It seems like everything and everyone has a special day set aside on the calendar. You know the drill – aheadline declaring it National Grilled Cheese Day (sorry, you missed it – April 12) or National Bundt Pan Day (not even kidding, November 15). It seems only fair with all these silly recognition days floating around that we in the hacking community should have a day of our own, too, or even a whole month. That’s why the Open Source Hardware Association declared the entire month of October to be Open Hardware Month.
Open hardware is all about accessible, collaborative processes that let everyone see and understand the hardware they’re using. The technological underpinnings of our lives are increasingly hidden from us, locked away as corporate secrets. Open hardware tries to turn that on its head and open up devices to everyone, giving them the freedom to not only use their devices but to truly understand what’s happening in them, and perhaps repair, extend, and even modify them to do something new and useful. Celebrating that and getting the message out to the general public is certainly something worth doing.
Michael Weinberg is a board member at OSHWA, and he’ll be joining the Hack Chat on October 23 (National Boston Cream Pie Day) to discuss Open Hardware Month and open-source hardware in general. We’ll learn about some of the events planned for Open Hardware Month, how open hardware is perceived beyond the hacker community, and what’s on tap for the 10th anniversary Open Hardware Summit in 2020.
Our Hack Chats are live community events in the Hackaday.io Hack Chat group messaging. This week we’ll be sitting down on Wednesday, October 23 at 12:00 PM Pacific time. If time zones have got you down, we have a handy time zone converter.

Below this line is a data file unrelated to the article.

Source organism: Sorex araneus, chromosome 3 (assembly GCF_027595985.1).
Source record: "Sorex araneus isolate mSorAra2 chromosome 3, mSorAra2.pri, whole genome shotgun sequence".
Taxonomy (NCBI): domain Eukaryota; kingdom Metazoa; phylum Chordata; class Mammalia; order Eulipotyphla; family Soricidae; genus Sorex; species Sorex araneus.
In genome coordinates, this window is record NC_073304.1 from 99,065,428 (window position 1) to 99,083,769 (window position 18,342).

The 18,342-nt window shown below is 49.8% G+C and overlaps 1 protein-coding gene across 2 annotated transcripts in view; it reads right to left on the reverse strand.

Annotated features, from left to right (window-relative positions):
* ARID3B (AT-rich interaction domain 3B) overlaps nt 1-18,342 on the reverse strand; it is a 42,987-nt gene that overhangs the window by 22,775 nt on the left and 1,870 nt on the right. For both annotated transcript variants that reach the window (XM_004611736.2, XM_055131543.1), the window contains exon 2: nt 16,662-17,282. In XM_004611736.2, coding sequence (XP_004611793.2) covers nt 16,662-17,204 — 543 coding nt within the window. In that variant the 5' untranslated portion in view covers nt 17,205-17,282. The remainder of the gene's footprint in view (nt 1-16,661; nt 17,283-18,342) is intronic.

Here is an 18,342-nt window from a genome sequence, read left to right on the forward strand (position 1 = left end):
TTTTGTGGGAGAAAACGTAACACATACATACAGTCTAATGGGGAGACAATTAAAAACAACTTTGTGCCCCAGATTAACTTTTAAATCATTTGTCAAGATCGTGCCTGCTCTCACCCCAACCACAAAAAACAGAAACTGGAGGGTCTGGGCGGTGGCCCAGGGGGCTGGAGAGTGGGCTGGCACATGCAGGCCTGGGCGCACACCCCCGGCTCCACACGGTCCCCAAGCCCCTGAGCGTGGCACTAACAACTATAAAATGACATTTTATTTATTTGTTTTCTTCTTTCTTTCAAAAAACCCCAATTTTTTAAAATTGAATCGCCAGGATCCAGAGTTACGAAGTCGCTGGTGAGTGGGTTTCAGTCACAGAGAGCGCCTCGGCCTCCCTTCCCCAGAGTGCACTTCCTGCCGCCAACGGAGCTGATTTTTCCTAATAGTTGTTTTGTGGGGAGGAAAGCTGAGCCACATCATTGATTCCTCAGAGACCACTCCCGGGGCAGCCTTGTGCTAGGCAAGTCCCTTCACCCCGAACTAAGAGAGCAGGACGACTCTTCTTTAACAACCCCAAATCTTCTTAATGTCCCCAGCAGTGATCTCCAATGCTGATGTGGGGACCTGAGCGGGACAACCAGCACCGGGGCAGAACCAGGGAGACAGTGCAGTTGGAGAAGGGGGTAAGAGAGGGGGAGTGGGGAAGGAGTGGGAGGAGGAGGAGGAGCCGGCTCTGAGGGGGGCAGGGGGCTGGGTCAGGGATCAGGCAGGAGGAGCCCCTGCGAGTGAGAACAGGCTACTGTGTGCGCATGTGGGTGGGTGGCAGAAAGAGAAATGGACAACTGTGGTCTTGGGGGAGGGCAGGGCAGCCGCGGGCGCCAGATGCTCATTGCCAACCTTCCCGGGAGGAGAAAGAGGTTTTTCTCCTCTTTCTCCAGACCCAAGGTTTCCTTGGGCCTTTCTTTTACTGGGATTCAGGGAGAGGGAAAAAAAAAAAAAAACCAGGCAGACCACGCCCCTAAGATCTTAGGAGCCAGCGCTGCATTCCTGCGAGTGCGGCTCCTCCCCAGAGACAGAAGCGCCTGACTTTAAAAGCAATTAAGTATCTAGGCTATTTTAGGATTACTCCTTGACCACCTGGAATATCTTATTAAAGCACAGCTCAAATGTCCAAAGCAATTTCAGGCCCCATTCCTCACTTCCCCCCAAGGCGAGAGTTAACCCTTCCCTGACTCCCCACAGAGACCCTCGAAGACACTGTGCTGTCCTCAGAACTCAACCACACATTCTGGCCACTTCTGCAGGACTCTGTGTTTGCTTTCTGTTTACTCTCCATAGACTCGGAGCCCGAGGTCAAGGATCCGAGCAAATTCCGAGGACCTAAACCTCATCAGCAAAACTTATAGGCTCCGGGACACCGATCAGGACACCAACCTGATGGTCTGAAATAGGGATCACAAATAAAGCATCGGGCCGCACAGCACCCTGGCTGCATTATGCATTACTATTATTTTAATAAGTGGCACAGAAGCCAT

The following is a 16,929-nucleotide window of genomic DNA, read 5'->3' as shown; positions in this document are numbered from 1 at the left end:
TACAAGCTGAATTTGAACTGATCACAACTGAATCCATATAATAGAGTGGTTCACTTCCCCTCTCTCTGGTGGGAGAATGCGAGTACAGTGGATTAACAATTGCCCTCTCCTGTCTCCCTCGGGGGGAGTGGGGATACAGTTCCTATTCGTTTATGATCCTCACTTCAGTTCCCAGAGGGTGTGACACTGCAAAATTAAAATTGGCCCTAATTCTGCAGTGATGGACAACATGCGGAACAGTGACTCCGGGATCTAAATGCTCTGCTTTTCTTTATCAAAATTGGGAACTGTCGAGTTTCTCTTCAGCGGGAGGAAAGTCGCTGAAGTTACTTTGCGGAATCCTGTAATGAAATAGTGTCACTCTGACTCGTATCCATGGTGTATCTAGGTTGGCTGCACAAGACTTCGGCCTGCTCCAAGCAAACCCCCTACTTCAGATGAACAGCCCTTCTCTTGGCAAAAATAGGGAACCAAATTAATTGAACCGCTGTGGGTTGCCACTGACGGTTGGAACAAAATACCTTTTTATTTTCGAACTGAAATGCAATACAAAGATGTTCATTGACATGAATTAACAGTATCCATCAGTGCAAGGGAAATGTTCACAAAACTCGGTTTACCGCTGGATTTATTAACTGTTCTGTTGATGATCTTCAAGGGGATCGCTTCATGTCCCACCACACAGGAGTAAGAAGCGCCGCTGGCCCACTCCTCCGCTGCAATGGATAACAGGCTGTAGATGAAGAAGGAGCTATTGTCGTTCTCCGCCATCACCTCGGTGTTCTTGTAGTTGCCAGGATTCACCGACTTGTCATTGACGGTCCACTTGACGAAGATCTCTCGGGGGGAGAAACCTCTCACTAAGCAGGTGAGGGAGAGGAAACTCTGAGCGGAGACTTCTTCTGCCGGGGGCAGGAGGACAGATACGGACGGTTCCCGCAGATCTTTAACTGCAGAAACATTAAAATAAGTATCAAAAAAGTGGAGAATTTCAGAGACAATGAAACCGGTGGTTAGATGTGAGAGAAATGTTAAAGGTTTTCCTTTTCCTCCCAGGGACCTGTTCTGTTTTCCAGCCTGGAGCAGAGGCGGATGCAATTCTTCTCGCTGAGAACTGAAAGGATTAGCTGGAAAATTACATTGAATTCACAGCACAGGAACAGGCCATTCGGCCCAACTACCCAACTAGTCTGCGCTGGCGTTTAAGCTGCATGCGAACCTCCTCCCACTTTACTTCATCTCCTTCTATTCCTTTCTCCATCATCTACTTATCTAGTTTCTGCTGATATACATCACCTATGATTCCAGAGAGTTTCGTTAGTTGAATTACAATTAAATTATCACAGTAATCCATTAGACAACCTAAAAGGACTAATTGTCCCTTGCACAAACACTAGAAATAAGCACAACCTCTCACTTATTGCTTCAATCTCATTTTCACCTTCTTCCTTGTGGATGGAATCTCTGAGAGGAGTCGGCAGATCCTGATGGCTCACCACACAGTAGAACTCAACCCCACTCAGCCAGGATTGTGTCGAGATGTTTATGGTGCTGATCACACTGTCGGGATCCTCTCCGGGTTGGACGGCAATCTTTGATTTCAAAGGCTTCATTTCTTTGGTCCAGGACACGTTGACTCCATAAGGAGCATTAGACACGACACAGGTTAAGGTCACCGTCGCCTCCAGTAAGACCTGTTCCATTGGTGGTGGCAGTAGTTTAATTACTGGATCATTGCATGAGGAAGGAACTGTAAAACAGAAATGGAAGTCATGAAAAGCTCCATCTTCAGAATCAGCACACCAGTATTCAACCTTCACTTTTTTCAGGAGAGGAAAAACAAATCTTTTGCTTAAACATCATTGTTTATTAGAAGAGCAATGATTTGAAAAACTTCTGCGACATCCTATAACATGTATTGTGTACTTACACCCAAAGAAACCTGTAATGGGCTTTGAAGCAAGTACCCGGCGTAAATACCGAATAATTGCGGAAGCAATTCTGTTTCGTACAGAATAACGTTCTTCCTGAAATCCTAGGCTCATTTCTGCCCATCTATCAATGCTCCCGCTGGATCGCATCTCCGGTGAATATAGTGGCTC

Click that speech bubble to the right, and you’ll be taken directly to the Hack Chat group on Hackaday.io. You don’t have to wait until Wednesday; join whenever you want and you can see what the community is talking about.
The annual Open Hardware Summit took place on September 27th at MIT, and all the exciting and insightful presentation were live streamed to YouTube!
The live stream is broken into morning session and afternoon session.
||Opening Remarks: Michael Weinberg, OSHWA President
||Eric Von Hippel: Economics of Open Hardware
||Surya Mattu: Approaching adversarial research
||Oluwatobi Oyinlola: Hyperloop: The rLoop Journey
||Sara Chipps: C++ API for Kids
||Robin Getz: Open Source Software Defined Radio
||Evan Raskob: Livecoding 3D printing: experiments in live computational sculpting
||Adam Benzion: How to build a huge open source community (without being a total sellout).
Mario Gómez : Building Resilience With Public Institutions and Open Hardware
||Neil Gershenfeld: How To Make (almost) Anything
||Joseph Apuzzo: MicroPython on ESP32 and LoBo
||Jodi Clark: OpenCosplay, Teaching the Next Generation
||SURPRISE SPEAKER YA’ALL
||Tarek Loubani: Gaza tourniquet: Making lifesaving medical devices under fire
||Stephanie Valencia: Creating a more accessible future with OSH
|| Amitabh Shrivastava: Programmable-Air
||Ted Hayes: How to Put A Neural Network on an Arduino and Why
||Closing Remarks: Alicia Gibb, OSHWA Director
If you enjoyed these talks, please consider joining the Open Source Hardware Association (OSWHA)!
And follow Open Hardware Summit on Twitter for update on 2019 – we’ll be in China!